North Carolina college graduates are crushed under student loan debt. There’s just no other way to put it. According to the Institute for College Access and Success, 61% of our college grads carry average of $25,218 of it in 2014. That’s a 50% increase in just ten years.

The burden takes its toll. Young adults are putting their lives on hold in order to pay, delaying marriage, kids, home purchases, and — perhaps worst of all — retirement savings. This reality can negatively impact the broader economy. Even so, they’re still struggling; 60% of borrowers in a recent survey had trouble paying their loans. Trouble paying puts them further behind. Plus, most of the loan payment is only paying down the interest.

What Does This Have to Do with Fiscal Health?

Well, as the economic drivers of our nation’s future stagnate, our still-recovering economy stagnates — hurting us all and our fiscal health.

Debt also has to do with literal health. As in, accruing student debt is associated with worse health outcomes, including mental health outcomes, according not just to common sense but to actual science.

And also, since student debt and healthcare costs are both on the rise, it’s a double-whammy for the indebted population. Can you imagine having to choose between paying your debt or going to the doctor? You would put off preventive visits, right? Well...indebted graduates do, and what might have been small issues if caught early on snowball into expensive health problems that burden the system. (Think: unnecessary ER visits by people without general practitioners.) That means we all pay more.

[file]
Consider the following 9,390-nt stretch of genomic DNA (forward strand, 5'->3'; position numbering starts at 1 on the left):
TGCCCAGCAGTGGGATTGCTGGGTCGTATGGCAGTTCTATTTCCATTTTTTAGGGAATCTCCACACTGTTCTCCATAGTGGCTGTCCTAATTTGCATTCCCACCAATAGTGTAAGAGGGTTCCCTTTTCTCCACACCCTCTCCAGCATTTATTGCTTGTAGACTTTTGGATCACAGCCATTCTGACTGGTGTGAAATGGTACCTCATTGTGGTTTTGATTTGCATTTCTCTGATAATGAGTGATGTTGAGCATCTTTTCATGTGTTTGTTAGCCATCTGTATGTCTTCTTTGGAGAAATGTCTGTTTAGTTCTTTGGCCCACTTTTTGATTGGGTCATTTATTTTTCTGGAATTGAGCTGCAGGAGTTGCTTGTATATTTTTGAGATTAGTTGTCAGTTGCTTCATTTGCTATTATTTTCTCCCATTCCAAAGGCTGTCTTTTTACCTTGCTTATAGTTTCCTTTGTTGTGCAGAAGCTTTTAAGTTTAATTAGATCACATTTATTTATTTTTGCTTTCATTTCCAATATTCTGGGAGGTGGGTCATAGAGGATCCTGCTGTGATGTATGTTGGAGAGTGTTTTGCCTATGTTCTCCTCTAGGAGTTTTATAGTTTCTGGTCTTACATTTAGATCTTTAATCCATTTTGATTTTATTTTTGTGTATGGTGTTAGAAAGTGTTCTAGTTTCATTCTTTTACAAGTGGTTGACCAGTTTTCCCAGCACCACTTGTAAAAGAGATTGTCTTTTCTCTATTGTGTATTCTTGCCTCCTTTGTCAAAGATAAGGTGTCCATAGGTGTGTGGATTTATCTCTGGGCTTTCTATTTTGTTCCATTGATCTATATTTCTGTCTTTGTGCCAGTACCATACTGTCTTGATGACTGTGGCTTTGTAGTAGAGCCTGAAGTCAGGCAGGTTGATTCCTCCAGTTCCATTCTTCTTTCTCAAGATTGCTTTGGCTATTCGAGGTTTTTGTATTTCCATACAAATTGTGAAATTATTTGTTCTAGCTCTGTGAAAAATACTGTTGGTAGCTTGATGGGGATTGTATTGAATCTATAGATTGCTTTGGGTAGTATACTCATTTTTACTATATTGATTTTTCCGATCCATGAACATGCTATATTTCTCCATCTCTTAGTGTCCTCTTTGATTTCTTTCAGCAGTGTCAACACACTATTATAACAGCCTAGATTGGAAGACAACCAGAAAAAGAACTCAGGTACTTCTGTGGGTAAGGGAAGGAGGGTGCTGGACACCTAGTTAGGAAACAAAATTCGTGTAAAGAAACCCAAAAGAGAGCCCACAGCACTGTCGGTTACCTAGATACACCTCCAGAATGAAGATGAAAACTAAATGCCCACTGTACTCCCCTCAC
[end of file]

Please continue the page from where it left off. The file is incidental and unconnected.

Who’s Most Affected?

This one might surprise you. It would seem logical that the student debt burden would be heaviest for graduates with the most expensive tuition, yes?

Not exactly. That study we talked about above noted that while community college borrowers carried the least amount of debt, they had the hardest time paying it back; 49% of them called it “difficult or very difficult.” Combined with the fact that community college grads had a lower employment rate than their private and public institution counterparts by almost 20%, this presents a disturbing reality: the graduates less likely to make a good salary are also the ones most likely to borrow amounts they’ll have trouble repaying.

Considering that our community college system is the third largest in the nation and enrolls almost a million students, that seems like a dangerous trend.

And in turn, that reality affects the whole middle class. Student debt burden is widening the class divide. College-educated young adult households without student debt make seven times more than indebted households, and they continue to make more as they age, because indebted households are also more likely to carry credit card or other debt and to declare bankruptcy. They also tend to have lower credit scores, so they can’t borrow as much.2

In other words, the more student debt we have, the more the middle class will continue to get kicked in the pants. Swell.

What Do We Do?

There are a lot of ideas floating around about how to deal with student loan debt, like legislatures stepping in to decrease state school tuition. (That issue can be a complicated one, though — see the recent debate about it in the NC state legislature.) Employers could also help out as part of compensation packages.

But one simple fix we know around here is lowering healthcare costs. It would be easier to repay your student loans if you weren’t paying so darn much for healthcare. That’s why we oppose legislative increases to healthcare (otherwise known as mandates).

Let’s work together to get North Carolina’s young adults back on track financially. These are complicated issues, but we can tackle them, one solution at a time.

Help us do it. Add your name and join the North Carolina Coalition for Fiscal Health to get updates on what YOU can do to help decrease healthcare costs in North Carolina.

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